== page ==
Hyper-dense tissue hurts because the involved nerves are entangled and compressed within them. When a person's scalp, neck and/or shoulders contain areas that are too dense or hardened, normal movements tug and tear at nerves which are no longer able to slide and glide within their surroundings. It is interesting to note that, in the throes of a headache, one may press into the scalp over the area that hurts and find pain experienced inside the head, which can often be palpated on the outside of the skull because, in actuality, that is where it is. The same phenomenon is present in painful knees and joints where a client will state that the pain is inside the kneecap or bone. The locus of pain is found within a dense area of tissue outside of the bone, and can be felt as a firm or hardened spot. Because that nerve has become immobilized and hardened, and is adhered so closely to the bone, it is experienced as being within the bone.
A good gauge of the condition of the head tissues is to press your fingertips into the middle of the forehead at the hairline, then firmly make circular movements. If the back of the scalp moves around with it, you know there is a TD issue. You will often find the hyper-density can be felt down the back of the neck and into the shoulders. This widespread stiffness indicates the tissues have become locally dehydrated, separate layers are adhered to each other and the fascia has lost some degree of elasticity.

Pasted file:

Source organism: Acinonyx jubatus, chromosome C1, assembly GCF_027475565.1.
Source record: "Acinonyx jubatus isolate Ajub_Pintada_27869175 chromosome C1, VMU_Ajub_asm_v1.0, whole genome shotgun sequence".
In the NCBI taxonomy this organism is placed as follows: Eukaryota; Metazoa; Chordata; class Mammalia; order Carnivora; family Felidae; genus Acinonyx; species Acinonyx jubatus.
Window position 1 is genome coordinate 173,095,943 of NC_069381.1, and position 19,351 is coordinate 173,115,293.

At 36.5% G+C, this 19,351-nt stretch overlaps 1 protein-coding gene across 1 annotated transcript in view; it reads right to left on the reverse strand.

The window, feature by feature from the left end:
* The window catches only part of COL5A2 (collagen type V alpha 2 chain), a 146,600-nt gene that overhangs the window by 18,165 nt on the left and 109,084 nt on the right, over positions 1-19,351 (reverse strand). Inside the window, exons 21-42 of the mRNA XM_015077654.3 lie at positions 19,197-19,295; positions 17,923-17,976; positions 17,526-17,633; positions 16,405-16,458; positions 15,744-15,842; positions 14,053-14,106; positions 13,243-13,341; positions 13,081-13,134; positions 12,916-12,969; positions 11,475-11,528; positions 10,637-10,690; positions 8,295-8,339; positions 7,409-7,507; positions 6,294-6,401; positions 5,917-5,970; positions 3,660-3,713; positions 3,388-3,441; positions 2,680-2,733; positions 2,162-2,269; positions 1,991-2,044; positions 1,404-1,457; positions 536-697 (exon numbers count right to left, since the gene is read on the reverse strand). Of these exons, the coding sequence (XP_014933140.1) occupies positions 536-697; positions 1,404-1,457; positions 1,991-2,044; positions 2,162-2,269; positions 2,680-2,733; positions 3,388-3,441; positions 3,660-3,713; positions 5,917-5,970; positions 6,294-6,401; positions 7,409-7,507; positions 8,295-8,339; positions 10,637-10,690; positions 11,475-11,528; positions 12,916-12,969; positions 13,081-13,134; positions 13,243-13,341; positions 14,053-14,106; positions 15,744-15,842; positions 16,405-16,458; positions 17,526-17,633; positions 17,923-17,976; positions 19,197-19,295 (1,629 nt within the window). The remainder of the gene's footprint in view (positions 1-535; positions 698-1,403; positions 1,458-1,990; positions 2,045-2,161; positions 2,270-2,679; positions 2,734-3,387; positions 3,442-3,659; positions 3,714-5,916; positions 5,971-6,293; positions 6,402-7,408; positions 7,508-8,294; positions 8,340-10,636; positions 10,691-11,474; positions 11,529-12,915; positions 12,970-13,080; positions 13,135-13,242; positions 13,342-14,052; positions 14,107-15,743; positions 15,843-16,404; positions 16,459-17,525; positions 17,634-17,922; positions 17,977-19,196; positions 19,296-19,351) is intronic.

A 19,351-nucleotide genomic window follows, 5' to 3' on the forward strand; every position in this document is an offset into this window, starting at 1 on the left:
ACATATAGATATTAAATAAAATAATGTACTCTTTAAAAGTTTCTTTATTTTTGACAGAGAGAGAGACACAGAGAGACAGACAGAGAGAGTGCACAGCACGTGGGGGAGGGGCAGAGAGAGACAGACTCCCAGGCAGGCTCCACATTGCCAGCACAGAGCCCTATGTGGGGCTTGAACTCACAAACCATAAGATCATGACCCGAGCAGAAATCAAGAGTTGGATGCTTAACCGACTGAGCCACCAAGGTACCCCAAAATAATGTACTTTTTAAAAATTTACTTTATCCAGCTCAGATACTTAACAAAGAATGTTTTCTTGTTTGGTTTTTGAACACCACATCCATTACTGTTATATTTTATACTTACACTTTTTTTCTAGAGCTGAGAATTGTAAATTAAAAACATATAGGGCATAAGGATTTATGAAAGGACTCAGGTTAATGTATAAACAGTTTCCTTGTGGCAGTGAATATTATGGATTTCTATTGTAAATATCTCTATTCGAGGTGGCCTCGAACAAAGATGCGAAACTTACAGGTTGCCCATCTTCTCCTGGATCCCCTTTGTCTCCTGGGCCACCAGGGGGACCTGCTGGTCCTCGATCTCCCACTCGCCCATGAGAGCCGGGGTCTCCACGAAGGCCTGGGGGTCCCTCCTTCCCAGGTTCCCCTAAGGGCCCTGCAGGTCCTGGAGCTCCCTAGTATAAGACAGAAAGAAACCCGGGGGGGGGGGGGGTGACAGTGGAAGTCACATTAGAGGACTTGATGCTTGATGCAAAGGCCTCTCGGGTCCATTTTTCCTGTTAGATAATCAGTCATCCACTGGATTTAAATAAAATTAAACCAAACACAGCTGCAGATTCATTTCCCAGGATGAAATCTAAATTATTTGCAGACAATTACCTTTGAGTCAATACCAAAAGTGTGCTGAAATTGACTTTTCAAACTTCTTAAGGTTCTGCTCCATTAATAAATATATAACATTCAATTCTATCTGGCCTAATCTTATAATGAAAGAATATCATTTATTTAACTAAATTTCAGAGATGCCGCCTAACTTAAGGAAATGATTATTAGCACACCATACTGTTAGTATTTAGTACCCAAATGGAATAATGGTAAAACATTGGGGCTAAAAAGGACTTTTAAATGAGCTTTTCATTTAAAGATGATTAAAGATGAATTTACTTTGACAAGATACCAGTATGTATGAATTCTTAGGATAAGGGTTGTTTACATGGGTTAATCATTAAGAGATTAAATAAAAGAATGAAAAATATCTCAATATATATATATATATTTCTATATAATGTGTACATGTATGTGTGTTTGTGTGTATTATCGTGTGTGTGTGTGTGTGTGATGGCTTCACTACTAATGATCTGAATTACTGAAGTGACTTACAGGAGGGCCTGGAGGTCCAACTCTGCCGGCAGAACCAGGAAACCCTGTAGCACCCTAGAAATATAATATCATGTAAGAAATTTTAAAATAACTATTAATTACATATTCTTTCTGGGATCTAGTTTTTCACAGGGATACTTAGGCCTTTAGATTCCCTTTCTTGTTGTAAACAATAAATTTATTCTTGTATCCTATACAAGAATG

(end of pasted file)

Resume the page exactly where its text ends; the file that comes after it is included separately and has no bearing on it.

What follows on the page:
The TDR massage treatment for headache consists of first, determining the area of focus, which is the place that hurts the most, and second, warming the tissues to facilitate their becoming softened and mobilized. And then, massaging them until they have been restored to their normal, pain-free density. It is important to remember the TDR massage rules. Do not go over a three on the 1/10 pain scale. Causing pain is counter-productive, it results in localized swelling, which increases the density (creating even less room for the nerves) and therefore, an increased level of pain. And remember to work on the tissue that hurts the most first.
Have your client indicate the area that hurts the most, and while massaging, warm the affected tissues with a heated pad or pillow. Once the area is well warmed, I use a scalp brush, pressing it firmly enough to grip the scalp, and make circular motions until the area responds by softening and becoming more mobile. If you don't have a scalp brush, you can use your rigid fingers to do the same. As the pain subsides, have your client direct you to the next painful areas. Use the fingers of both hands together, press and rub into the scalp as if you were trying to gently lift the tissues away from the bone. As one area responds, softens and is relieved of pain, move slowly to the next, until the entire scalp will move easily.
The nuchal ridge is an area where many people have an extensive buildup of density, within which much pain develops. With the client prone, warm this area for several minutes and then use the scalp massager (or your fingertips) to mobilize the area in large circles. Once you find that the tissues are moving more fluidly, use your full hand and fingers to petrissage the area. Reapply heat as needed to increase mobility. With your fingertips, move into the area of the ears, moving all tissue surrounding them, then gently cup the ears and move them in wide, smooth circles. Work your way down into the neck and shoulders, with the aim of mobilizing and softening all areas. When you find hardened areas, apply more gentle heat and continue movement until tissues are malleable.